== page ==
SUMTER, S.C. — Buried in the leaves beneath a tree in a Sumter neighborhood was a copperhead snake Melissa Baker said her dad narrowly missed.
“He’s a landscaper, and he was going up to weed eat around a tree," Baker said. "I mean, luckily he wears boots and pants to protect him at all times because it was blended in so well.”
Known for its coppery-tan color and cat-like eyes, experts say the venomous snake's bite is typically something one can recover from with medical care, but children, the elderly and those who are immunocompromised can have a more challenging time.
The end of summer is when they often give birth.
"He had his shovel trying to kill him because the homeowners had children," Baker said. "So, he wanted to get it off the property or either have it go back into the woods, but it was standing its ground.”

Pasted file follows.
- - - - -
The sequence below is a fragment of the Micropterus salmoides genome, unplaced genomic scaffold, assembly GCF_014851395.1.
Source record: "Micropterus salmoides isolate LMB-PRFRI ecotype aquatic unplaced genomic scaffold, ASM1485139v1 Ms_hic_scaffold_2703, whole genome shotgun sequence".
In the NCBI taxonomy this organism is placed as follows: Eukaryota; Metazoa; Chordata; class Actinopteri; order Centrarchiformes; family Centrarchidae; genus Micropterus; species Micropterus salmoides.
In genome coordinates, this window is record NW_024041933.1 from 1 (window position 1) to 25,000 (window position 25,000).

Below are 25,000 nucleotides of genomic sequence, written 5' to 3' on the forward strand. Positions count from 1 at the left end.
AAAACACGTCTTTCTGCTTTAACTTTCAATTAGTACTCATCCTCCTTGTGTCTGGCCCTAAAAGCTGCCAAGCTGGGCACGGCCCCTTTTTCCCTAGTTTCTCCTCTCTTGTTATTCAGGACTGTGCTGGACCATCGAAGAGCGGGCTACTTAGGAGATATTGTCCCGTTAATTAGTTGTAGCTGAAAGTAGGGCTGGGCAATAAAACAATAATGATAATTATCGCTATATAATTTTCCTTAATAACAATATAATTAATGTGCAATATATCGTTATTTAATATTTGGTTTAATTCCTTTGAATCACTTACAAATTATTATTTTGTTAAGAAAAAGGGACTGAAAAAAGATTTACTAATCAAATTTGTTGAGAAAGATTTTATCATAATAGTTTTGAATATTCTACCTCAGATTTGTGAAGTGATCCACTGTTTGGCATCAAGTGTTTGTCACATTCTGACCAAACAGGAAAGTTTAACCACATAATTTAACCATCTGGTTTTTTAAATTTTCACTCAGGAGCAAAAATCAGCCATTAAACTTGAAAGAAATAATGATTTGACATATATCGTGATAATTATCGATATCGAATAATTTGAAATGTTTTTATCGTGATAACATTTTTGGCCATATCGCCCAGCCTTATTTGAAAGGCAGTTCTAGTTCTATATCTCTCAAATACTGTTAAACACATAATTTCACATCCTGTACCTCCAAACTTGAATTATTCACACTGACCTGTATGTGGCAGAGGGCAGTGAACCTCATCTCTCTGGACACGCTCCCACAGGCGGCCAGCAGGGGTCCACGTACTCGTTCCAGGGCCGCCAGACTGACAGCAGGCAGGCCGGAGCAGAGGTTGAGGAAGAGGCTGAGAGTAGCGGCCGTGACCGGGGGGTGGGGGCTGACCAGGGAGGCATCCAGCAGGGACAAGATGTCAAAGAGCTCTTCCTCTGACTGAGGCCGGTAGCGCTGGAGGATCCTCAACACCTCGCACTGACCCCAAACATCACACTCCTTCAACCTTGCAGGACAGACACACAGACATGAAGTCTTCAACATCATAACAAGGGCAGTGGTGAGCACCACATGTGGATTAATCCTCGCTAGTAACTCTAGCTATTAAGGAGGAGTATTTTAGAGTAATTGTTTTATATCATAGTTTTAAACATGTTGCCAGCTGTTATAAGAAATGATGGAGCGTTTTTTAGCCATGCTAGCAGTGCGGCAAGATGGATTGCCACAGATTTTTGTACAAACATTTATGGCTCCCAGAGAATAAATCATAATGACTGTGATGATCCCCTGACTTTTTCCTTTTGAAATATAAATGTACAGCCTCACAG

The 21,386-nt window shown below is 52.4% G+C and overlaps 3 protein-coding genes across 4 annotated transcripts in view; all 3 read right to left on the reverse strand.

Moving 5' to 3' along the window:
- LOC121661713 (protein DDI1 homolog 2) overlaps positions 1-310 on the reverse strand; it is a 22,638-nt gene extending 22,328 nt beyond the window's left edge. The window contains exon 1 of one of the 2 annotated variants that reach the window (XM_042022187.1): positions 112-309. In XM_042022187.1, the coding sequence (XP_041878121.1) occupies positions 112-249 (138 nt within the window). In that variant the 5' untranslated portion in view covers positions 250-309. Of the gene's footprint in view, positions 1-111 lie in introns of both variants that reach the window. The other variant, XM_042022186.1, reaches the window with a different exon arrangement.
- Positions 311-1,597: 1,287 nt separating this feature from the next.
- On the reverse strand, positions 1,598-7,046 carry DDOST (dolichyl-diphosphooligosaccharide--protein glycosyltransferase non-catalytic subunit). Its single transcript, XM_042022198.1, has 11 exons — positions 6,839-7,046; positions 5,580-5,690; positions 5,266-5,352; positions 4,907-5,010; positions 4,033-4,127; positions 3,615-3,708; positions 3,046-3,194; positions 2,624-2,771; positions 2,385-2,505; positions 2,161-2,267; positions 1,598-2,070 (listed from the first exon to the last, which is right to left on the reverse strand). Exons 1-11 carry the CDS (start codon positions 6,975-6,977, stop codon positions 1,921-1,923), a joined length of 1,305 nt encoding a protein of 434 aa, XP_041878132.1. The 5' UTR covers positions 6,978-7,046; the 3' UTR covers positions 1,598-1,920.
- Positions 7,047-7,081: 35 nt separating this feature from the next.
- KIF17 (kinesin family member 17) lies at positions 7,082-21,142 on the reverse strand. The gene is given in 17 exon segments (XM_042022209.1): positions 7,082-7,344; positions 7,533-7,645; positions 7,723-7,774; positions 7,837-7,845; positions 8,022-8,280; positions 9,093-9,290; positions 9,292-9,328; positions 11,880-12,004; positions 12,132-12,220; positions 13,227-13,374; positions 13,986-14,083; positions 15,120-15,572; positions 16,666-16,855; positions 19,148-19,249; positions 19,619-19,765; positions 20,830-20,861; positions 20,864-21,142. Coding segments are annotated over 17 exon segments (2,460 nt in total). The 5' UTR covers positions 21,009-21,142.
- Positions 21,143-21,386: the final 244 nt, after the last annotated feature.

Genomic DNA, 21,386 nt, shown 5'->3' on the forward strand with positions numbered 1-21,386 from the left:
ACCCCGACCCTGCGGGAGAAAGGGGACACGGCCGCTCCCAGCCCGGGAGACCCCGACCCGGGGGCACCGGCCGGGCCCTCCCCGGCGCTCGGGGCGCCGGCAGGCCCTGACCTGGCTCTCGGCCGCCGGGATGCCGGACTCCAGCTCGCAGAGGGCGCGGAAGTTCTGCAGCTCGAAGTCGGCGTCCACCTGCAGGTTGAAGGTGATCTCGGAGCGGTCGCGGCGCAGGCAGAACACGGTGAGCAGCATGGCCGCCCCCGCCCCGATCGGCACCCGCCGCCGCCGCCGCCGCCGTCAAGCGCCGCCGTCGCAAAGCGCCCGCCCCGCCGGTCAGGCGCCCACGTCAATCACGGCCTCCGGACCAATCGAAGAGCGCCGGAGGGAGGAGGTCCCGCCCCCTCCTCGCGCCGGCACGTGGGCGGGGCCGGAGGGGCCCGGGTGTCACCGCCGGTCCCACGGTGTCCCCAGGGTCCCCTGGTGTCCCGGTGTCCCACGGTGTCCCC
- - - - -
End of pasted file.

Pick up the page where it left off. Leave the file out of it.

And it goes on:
Park Johnson, a forestry and wildlife agent with Clemson Extension, said calmness is key.
"Don’t try to go after it. If you truly want it removed and if you’re not a professional … without getting bit, call somebody else. Call a professional," Johnson said. "The best thing, the safest thing to do, leave it alone. It will slither away.”
Copperheads and other snakes eat things like fleas and ticks, helping to control pests around homes. If bitten, Johnson said the person impacted should call emergency services.
Baker said she was called over as a distraction.
"Once I got there, literally when I was walking up, he got him from behind,” Baker said. "I just wanted people to watch where they’re walking because we’ve seen a lot of snakes this year.”
Both are safe.
Johnson added that clearing debris from the yard can limit hiding places and help to ward off the snakes.